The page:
1927 “Courses in Eugenics Increase in Colleges of this Country”


1951 “Confirming Popular Notion That There Is a 'Banker Type' and an 'Artist Type' of Man”


2. Sociobiology by Edward O. Wilson 1975



One of the first textbooks that attempted to use biology to almost completely explain human behavior and divisions of class, race, sex. Quotes from this book can provide interesting discussion of the way that science can be used in academic texts in addition to the mass media.


Quotes for class discussion:

“The homosexual state itself results in inferior genetic fitness, because of course homosexual men marry much less frequently and have far fewer children than their unambiguously heterosexual counterparts” (Wilson, 555)

“The time has come for ethics to be removed from the hands of philosophers and be biologicized” (Wilson, 562)


“The building block of nearly all human societies is the nuclear family…During the day the women and children remain in the residential area while men forage for game…or money” (Wilson, 554)


“The best and most entrepreneurial of the role-actors usually gain a disproportionate share of the rewards, while the least successful are displaced to other less desirable positions” (Wilson, 554)


“Genetic differences in mental traits, however slight, tend to be preserved by the raising of class barriers” (Wilson 555)


3. Ask the students what is different about our current cultural lens that makes us read these texts differently. Do you think the cultural context shaped the way these scientists performed their research?  Is it possible for science to be objective?

-Important to make clear in this discussion, that we are not trying to denounce science altogether, but to think about how to responsibly use and do science.


3. Take-Home Assignment: Working with scientific research surrounding issues of Gender/Sexuality – Write about the research and two brief articles “spinning” the research differently


Purpose: Give students the opportunity to apply what they have learned in this lesson to contentious scientific issues of the current day. Using the case study of gender/sexuality research, students will be able to demonstrate their ability to critically engage with research, anticipate its potential implications/interpretations, and think about the validity of these implications. From the teachers perspective, this assignment provides a way to evaluate the degree to which the lesson’s “learning goal” was reached by the students.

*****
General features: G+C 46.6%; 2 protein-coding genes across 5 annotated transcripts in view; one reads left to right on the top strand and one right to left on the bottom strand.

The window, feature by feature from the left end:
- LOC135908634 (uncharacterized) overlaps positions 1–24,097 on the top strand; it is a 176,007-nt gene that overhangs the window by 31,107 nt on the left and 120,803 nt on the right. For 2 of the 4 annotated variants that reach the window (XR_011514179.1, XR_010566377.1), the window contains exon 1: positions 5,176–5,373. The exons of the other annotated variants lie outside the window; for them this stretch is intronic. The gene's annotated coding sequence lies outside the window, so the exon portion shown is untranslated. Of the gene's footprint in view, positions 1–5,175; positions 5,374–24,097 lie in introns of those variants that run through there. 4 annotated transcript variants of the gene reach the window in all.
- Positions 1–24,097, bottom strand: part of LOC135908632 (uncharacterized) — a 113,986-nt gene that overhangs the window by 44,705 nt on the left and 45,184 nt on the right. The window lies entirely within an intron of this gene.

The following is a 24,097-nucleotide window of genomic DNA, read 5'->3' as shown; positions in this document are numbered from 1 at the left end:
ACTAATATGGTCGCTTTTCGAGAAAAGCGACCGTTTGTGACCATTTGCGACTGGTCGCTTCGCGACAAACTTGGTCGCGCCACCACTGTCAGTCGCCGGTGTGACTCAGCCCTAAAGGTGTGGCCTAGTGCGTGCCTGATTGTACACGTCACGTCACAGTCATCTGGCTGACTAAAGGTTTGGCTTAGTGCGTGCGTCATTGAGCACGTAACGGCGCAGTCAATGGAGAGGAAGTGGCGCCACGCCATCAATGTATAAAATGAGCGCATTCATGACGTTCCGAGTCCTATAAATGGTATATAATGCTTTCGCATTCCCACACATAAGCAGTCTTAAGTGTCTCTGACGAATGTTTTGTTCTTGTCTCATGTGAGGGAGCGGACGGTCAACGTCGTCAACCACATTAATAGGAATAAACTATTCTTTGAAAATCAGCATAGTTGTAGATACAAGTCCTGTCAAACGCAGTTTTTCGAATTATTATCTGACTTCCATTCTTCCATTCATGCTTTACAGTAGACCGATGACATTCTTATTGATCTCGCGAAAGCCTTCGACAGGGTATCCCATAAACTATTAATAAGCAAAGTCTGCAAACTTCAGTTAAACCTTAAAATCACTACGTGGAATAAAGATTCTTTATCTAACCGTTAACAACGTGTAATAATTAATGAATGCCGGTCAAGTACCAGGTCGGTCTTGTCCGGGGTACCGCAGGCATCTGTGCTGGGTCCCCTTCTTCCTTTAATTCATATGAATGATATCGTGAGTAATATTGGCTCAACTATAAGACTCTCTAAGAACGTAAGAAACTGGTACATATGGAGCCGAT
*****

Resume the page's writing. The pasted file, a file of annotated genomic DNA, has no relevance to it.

Part 1: Choosing and Discussing Original Research


Have students find a piece of relatively straight forward research on an issue related to gender and/or sexuality. The Proceedings of the National Academy of Sciences (PNAS) database is a good place to start.


Here is an example of  a newspaper article and study with interesting potential implications:


“Up the Career Ladder, Lipstick in Hand” NY Times October, 2011


“Cosmetics as a Feature of the Extended Human Phenotype: Modulation of the Perception of Biologically Important Facial Signals”


Here are some sample studies:


“Sex-related similarities and differences in the neural correlates of beauty”


“Sex differences in the neural basis of emotional memories”


“Brain Response to putative pheromones in lesbian women”


Give students a list of questions to answer about the research they are dealing with.

Potential Questions:

  1. Summarize the study. What did the researchers do? What was their hypothesis? What conclusions did they draw?
  2. How did the researchers define the categories in this study?
  3. What assumptions were critical to this research?
  4. Were these assumptions and definitions valid? Why or why not?
  5. Do you agree with the conclusions drawn from the data?
  6. Do the researchers appear to have any biases that affect the way they have conducted the study? What biases might I bring to this study?


Part 2: Spin the Research!


Have your students write two newspaper articles about this research.  Encourage them to have fun with it, but also ground the articles in the research. These articles should interpret the data in two significantly different ways (they don’t need to be opposite or mutually exclusive). Get the students thinking about the way science is presented to us in the media and the importance of understanding the source of this information.



Objective 2: Challenging Binaries - Introducing Diversity into the Discussion of Reproduction, Sexual Behavior, and Sex Determination

Sample Lesson Plan 


Learning Goal: Start to get students thinking about the enormous diversity in sexual behavior, reproduction, and sex differentiation in nature.  Help them see that the picture generally presented in biology textbooks is only the tip of the iceberg.

Overview of Lesson: This lesson plan is built off the introductory biology textbook Essential Cell Biology 3rd edition. However, I suggest that you model it off of the way the textbook used in your class deals with issues surrounding sexual behavior, sex determination, and reproduction. This grounds the lesson in a text the students are familiar with, making it feel more structured, but allows you to go beyond the material covered in the textbook and gives students an idea of the breadth of material not traditionally covered in introductory biology.